Why don’t you use Terraform’s workspaces feature?¶
According to the Terraform project developers, workspaces are intended to be, “temporary copies of an infrastructure during development,” modeled after git branches. “Most teams should not use workspaces, and should instead use the module-per-environment pattern.” The developers intend to revise the When To Use Workspaces section to be a lot more explicit about what workspaces are suited for and what they are less suited for. In the mean time, they recommend users should instead adopt the module-per-environment pattern. This is what we’ve done with the layers concept.
How do I reapply the master branch on my account, without making infrastructure changes?¶
The most straightforward way to do this is by making a simple whitespace/comment change to any layers you’d like to have re-applied. Please reach out to your Support team if you need further assistance. At the current time, Rackspace does not monitor for outstanding/unapplied changes between your Terraform configuration and your infrastructure.
Can I take my Terraform files and scripts with me if I leave Rackspace?¶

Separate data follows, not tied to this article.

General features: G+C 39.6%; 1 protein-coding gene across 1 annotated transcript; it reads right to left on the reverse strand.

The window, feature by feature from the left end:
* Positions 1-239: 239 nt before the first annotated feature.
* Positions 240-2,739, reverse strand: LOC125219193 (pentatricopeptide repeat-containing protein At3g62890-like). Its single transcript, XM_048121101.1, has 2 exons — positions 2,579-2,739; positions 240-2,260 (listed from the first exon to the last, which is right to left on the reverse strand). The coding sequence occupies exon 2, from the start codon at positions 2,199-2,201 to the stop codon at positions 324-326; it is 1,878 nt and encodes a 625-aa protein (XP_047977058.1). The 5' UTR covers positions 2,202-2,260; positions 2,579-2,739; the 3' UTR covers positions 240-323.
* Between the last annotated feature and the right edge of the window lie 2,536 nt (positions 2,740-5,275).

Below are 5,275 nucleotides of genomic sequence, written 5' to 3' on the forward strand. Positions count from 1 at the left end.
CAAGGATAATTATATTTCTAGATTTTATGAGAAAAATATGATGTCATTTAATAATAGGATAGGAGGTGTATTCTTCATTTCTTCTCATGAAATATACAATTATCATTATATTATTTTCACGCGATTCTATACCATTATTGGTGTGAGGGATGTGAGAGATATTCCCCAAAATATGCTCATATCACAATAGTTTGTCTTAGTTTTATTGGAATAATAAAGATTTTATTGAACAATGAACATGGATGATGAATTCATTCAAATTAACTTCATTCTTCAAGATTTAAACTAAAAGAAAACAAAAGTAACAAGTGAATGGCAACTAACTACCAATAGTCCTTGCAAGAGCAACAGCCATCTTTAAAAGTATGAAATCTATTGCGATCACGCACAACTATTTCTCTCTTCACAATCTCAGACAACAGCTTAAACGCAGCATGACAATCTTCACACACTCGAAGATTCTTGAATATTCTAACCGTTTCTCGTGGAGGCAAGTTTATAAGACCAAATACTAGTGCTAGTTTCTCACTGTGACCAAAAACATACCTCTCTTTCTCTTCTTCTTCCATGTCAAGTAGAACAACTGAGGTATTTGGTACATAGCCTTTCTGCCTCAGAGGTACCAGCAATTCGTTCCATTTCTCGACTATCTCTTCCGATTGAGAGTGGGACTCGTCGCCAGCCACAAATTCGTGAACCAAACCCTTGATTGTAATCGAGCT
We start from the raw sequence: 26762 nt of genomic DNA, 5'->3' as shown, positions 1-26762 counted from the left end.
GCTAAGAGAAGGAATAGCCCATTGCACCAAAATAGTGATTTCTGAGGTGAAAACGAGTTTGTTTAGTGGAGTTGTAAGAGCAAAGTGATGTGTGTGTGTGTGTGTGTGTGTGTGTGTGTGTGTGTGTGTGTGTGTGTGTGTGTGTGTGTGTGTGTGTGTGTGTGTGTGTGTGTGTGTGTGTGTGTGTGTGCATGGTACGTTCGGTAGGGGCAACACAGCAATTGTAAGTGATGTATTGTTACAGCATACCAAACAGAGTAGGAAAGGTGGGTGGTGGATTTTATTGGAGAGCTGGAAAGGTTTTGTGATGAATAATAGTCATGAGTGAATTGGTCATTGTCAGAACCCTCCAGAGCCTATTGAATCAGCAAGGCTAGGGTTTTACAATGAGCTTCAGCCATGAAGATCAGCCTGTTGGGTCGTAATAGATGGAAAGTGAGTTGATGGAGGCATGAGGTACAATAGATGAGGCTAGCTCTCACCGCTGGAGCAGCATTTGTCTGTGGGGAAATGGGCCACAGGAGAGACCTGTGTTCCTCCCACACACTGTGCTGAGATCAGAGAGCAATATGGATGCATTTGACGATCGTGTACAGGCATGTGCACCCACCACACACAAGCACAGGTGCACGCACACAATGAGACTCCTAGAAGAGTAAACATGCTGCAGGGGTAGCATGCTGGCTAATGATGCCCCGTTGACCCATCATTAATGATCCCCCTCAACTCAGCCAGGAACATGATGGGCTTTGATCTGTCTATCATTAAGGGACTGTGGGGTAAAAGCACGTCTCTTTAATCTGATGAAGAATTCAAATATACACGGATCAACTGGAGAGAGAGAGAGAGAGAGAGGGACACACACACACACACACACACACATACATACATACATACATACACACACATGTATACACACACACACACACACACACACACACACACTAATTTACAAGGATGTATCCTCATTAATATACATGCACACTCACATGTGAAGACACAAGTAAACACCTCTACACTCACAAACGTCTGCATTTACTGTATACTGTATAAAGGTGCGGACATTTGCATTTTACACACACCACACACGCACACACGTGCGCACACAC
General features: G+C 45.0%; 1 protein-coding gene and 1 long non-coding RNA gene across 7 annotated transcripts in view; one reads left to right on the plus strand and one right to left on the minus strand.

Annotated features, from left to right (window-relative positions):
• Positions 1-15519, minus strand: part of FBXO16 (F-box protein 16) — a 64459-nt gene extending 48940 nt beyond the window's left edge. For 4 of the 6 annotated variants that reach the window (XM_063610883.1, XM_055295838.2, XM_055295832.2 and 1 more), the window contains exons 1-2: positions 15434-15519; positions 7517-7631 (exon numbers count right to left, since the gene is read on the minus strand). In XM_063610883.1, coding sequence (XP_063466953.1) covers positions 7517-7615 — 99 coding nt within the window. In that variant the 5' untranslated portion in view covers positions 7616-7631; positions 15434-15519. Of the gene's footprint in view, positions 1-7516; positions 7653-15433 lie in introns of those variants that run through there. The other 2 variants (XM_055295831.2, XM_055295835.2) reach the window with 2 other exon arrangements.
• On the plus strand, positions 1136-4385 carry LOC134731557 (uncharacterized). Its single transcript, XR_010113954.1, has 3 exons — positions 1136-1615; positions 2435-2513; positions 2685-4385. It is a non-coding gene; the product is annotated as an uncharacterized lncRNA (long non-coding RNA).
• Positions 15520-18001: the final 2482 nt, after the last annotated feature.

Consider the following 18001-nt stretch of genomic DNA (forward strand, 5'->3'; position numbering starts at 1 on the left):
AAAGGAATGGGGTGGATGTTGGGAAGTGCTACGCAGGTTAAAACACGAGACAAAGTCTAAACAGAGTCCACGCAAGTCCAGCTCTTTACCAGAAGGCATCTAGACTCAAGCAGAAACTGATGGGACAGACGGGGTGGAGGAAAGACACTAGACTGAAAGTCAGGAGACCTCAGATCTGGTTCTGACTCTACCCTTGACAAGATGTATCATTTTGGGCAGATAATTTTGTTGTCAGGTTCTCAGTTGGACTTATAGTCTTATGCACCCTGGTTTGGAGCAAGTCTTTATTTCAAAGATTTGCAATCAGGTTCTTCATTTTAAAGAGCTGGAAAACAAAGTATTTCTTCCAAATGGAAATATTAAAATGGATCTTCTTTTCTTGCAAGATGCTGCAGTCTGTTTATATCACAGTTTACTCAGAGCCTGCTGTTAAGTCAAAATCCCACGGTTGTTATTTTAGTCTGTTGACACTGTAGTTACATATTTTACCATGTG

All Terraform files used to build your infrastructure can be downloaded and taken with you at any time. Your Terraform module files are located in the GitHub repository connected to your AWS account. The Rackspace developed and managed Terraform module files, which are referenced by your Terraform module(s), are publicly available on a Rackspace owned GitHub repository and are licensed under the MIT license. If you would like assistance in cloning your GitHub repository or downloading your Terraform files, please open a ticket with us.
What is the IAM user on my account being used for? How can I be sure it is secure?¶
We’re allocating an IAM user on every AWS account strictly to be used by Terraform when running through the CI system. This user’s access keys are known only to the CI system. We will eventually remove this user and use a new process that relies on API keys, scoped only to your AWS account, that can be used by the CI system to get temporary, short-lived credentials that have access to build and manage resources in your AWS account.
How many users can I add to GitHub? How do I add them?¶
By default, we limit the number of users we can add to your GitHub repositories to fifteen (15). Please contact us if you need additional users added, or need to exceed that limit.
How can I request a pull request review from Rackspace?¶
Our tooling and automation automatically tracks pull requests that you create, and prioritizes their review to our Support Teams. Please give us a call if you have something you need urgent review on, and we’ll review immediately with you.
How do I give feedback on the infrastructure-as-code product?¶
Please open a normal Rackspace support ticket and submit your feedback. Support Rackers will pass your feedback along to our product teams. Your feedback means a lot to us. Thank you.